With such prescience, she demolished a long-running argument I had with myself: why vote when almost all candidates end up tasting like grocery siomai even though they’re packaged with ingenuous names like Siomai ni Mai-Mai or Siomai sa Tisa, with D’ Original appended, to boot?

For quite some time now, these steamed pork dumplings have taken over the struggle for dominance in the street food market. Once a staple in pricey dimsum places, these devious little balls of meat have rolled off the red-and-gilt tables and taken over holes-in-the-wall, street corners or wherever workers and students can get three siomai balls on a small paper plate, with puso (hanging rice), for about P30.

Unlike barbecue, ngohiong and other “generic” street food, siomai started the trend of popularizing a brand, the inimitable Siomai sa Tisa. My college students, from whom I first heard about this pungko-pungko (sidewalk eating) phenomenon, insist that the Labangon outlet has the best of all worlds: taste, price, hygiene.

Mothers rarely buy street food, if only because it shrinks the budget and might harbor a whole commune of alien life. But on the trail of the best D’ Original Siomai, which has taken me from supermarkets as far as Danao on the north and Carcar on the south, I have yet to taste a frozen siomai that tastes better than the Styrofoam and plastic it’s packed in.

In a puerile way, these siomai lessons made my up mind against voting. Who believes TV realities? Who can trust spin masters?

But as Bataican, Baumgart and all voters trooping to cast and protect their votes last Monday have shown, the Filipino is more than just fat and gristle, wrapper and chili paste.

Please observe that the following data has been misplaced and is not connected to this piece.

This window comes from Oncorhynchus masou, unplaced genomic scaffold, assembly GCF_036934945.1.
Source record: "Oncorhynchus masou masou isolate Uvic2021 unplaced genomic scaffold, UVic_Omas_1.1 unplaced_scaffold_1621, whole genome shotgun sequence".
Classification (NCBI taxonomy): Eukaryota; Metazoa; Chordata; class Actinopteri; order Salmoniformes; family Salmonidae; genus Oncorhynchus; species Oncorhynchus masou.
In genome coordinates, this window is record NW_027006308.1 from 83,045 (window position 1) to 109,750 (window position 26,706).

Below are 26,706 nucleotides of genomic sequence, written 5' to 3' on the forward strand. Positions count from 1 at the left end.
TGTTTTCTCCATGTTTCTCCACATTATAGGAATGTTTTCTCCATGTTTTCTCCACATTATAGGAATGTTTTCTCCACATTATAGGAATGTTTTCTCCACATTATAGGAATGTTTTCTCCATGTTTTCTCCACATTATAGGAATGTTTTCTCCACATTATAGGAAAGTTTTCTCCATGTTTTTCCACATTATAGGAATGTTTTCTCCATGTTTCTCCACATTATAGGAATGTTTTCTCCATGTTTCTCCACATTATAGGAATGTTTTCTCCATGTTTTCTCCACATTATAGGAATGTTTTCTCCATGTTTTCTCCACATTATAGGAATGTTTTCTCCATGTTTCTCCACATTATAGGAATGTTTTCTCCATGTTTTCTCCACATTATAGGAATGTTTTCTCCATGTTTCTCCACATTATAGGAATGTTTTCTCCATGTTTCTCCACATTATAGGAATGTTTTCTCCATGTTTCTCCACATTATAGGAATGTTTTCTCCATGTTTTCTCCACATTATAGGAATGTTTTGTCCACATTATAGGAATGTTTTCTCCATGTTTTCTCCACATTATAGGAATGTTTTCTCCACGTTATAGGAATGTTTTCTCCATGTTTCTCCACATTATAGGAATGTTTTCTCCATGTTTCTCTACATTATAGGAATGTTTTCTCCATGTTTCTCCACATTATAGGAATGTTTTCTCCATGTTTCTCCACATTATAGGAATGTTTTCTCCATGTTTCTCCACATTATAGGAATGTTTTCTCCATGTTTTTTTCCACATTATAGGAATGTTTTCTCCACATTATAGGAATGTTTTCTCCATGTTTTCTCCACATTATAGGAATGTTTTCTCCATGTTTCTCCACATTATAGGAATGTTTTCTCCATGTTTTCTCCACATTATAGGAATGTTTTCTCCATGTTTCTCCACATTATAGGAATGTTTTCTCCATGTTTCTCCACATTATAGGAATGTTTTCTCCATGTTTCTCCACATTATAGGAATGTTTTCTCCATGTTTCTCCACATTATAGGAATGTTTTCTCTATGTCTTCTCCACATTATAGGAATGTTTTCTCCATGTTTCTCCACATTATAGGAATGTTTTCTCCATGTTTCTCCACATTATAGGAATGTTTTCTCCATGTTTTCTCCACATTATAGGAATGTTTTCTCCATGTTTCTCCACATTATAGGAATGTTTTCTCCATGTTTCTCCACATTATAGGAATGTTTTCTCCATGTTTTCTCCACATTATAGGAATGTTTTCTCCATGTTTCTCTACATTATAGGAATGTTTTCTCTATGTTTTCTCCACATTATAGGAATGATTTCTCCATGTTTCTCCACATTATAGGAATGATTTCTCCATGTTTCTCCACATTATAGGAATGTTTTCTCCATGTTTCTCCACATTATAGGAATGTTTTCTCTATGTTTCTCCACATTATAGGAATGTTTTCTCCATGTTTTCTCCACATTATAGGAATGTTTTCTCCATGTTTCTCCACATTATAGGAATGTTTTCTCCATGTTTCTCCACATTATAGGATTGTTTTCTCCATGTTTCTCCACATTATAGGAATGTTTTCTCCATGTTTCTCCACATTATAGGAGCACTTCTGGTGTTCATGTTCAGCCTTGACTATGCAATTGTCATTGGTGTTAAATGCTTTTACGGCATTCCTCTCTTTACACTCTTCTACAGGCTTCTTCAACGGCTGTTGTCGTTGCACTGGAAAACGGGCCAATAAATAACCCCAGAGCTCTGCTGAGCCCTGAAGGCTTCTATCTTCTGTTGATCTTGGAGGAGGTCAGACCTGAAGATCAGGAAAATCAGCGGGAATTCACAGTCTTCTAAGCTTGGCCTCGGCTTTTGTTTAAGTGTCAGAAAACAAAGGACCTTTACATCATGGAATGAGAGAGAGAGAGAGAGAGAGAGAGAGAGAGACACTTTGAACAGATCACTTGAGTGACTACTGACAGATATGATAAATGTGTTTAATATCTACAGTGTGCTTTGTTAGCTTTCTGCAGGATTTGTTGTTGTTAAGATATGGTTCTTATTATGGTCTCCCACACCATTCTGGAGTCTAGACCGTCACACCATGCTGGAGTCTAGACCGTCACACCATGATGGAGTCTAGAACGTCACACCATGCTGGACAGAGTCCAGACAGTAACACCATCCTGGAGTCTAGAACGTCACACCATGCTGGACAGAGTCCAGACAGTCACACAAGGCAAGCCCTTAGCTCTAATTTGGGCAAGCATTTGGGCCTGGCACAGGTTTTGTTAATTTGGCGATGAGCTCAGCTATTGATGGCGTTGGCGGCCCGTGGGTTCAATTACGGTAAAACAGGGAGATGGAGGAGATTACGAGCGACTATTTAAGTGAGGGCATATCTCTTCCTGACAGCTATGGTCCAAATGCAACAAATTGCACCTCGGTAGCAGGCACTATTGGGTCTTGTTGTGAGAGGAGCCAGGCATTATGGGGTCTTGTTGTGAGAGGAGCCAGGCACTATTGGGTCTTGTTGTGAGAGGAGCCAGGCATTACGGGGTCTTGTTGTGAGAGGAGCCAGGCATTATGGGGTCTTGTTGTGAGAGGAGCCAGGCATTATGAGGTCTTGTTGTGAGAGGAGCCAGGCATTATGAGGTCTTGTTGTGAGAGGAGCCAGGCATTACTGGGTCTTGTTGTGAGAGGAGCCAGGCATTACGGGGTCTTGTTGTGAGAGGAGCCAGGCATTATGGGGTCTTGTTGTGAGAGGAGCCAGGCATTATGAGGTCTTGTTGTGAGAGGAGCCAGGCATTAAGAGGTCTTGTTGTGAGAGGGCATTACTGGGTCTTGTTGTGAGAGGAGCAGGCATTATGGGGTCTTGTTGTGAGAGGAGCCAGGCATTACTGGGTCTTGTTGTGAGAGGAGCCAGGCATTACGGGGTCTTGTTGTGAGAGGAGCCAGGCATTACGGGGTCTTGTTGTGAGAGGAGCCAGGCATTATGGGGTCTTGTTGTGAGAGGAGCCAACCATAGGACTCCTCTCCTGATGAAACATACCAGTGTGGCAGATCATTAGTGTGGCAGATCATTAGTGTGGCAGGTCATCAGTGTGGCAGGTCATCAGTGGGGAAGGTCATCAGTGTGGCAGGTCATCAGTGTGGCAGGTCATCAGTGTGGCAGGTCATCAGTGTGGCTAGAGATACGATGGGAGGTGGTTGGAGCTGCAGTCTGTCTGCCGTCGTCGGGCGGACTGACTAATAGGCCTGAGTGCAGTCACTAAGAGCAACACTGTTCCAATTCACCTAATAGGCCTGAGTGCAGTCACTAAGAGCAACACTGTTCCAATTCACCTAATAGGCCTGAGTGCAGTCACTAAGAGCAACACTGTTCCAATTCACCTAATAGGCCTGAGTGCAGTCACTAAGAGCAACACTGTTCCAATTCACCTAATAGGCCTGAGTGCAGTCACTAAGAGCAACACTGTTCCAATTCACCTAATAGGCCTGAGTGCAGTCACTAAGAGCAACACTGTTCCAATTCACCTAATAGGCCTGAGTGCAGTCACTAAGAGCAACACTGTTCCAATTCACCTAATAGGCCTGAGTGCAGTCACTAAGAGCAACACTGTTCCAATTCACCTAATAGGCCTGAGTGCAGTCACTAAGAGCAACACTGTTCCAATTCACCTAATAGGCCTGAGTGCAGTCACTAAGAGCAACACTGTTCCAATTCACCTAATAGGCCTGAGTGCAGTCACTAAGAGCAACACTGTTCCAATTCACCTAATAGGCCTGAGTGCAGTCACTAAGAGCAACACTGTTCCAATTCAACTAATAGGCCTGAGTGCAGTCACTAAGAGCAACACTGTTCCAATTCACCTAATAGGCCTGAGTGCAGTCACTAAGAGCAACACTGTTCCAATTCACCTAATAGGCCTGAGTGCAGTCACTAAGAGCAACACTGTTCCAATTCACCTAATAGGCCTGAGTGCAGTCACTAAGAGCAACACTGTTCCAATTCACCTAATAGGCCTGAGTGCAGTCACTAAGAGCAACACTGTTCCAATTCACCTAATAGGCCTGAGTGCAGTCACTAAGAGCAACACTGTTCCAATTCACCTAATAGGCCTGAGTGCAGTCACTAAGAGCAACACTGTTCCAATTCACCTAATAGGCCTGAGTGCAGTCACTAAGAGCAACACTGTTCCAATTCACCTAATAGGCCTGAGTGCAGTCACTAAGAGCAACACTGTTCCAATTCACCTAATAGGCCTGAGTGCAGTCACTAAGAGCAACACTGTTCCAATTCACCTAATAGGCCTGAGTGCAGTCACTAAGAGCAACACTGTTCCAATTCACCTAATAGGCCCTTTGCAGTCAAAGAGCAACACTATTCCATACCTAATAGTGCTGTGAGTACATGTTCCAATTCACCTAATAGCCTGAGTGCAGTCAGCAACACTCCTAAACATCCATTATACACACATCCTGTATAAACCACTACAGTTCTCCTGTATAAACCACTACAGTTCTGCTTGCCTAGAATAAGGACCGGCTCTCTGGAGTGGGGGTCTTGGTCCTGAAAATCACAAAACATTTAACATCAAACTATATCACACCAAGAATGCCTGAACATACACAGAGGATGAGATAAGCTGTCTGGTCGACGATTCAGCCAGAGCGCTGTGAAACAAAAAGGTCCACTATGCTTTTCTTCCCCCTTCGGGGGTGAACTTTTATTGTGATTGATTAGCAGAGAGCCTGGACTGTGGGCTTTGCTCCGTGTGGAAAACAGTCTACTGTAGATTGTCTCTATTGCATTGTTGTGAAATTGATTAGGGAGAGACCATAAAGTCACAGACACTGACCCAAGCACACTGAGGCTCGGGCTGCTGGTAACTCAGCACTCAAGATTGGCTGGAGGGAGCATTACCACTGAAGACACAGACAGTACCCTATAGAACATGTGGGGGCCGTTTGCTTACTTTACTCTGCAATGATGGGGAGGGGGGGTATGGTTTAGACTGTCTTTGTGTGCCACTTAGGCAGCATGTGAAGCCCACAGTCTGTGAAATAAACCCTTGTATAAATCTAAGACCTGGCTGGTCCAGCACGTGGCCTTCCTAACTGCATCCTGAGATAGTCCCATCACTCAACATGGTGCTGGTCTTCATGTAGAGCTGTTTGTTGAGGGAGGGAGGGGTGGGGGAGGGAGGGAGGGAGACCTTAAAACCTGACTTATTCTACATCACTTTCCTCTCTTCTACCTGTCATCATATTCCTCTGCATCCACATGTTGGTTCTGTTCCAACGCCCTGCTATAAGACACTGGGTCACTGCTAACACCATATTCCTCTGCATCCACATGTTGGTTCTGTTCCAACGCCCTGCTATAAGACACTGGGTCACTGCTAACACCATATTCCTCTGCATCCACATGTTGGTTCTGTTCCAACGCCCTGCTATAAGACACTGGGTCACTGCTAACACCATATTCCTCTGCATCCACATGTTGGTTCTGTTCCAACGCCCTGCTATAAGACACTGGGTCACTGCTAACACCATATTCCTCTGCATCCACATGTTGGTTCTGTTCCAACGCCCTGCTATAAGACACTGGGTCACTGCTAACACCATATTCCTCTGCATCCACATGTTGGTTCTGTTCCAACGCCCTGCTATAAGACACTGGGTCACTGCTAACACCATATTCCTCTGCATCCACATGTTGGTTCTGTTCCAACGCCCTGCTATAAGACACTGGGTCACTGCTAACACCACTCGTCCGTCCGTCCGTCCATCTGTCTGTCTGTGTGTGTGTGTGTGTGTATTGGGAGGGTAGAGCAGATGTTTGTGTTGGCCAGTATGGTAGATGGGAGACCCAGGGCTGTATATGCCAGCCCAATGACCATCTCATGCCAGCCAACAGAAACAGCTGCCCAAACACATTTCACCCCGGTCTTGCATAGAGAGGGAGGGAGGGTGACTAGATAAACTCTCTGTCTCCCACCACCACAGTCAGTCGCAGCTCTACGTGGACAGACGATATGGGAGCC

These Pinoys just redeemed the vote. 09173226131

* Published in Sun.Star Cebu’s May 20, 2007 issue

Saturday, May 12, 2007

Xman redux

CHEAPSKATE that I am, the first thing I bought when I had something left over from my salary was this mobile phone.

Inexpensive and simple, the new phone fit me, down to the longish time it took to unlock and the limited memory of my ancient SIM card.

As far as coexistence anxieties went, this new phone and I settled down in no time, except for a few days ago, when this infernal gadget went crazy.

Fumbling with the keypad, I panicked every time the phone tone indicated an incoming message. Each time, I feared the worst: my younger son finally swallowed his older brother and was regurgitating him out, with the pieces in odd order.

Every time, it was this and that writer asking if Myke was gone, had gone, was really, really gone.

Texting is really ideal only for thumbs that fly over the keypad and eviscerate nimbly the rules of English writing. It is not for technophobes that feel they have to use the shift key every time to begin a sentence with a capital letter; or leave a space after punctuations (two if a period).

Also, texting is just too bloody for explaining to the young, the heartbroken, the dreamers that the mentor they wrote for, imitated, drank with—heck, loved—had, as of 3 PM last Friday, taken off for an 18-hour flight with his two young sons and a pocket full of finger puppets to go home to his beloved Arlaine.